N.C. Senate leaders are again pushing a plan to phase out regulations for creating and expanding new hospital and health care facilities.
The Senate Rules Committee on Tuesday replaced a bill that would have named a state cat with legislation that would eliminate the Certificate of Need program that regulates the placement of new health care facilities. The requirements would be eliminated by 2021.
The Senate put a similar proposal in its budget proposal last year, but the provision didn’t get support from House leaders and wasn’t included in the final budget.
Dropping Certificate of Need is opposed by the N.C. Hospital Association, which says looser regulations would allow doctors to perform profitable procedures outside hospitals – making it harder for hospitals to provide charity care.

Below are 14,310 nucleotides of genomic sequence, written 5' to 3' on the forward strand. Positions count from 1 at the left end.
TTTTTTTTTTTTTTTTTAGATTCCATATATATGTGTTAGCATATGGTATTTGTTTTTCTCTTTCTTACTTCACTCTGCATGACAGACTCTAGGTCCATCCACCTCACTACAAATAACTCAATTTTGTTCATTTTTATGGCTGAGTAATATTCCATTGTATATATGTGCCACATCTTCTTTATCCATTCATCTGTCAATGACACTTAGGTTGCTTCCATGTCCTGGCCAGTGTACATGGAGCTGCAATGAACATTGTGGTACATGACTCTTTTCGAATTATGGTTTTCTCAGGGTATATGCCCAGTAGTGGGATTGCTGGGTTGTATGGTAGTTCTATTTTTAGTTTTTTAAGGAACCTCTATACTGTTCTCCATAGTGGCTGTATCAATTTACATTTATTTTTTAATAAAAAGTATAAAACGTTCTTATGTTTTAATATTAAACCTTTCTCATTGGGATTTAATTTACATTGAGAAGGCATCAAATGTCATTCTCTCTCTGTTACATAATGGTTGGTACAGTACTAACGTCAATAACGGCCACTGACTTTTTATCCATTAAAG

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Senate leaders say the certificate process stifles competition and consumers would benefit from looser regulations.
The Certificate of Need legislation was withdrawn from the Rules Committee without a vote and now heads to the Senate Health Committee.
Putting the legislation in an existing House bill speeds the legislative process and avoids bill filing deadlines. The original bill, which the House approved last year, would have named the bobcat the official state cat, fulfilling a request from an elementary school class.
Senate leaders rolled out the new bill in a small committee room without a system to stream the meeting audio online. A News & Observer reporter was barred from attending the meeting because the room reached capacity well before the scheduled start time. The bill was not made available online, but WRAL posted a copy.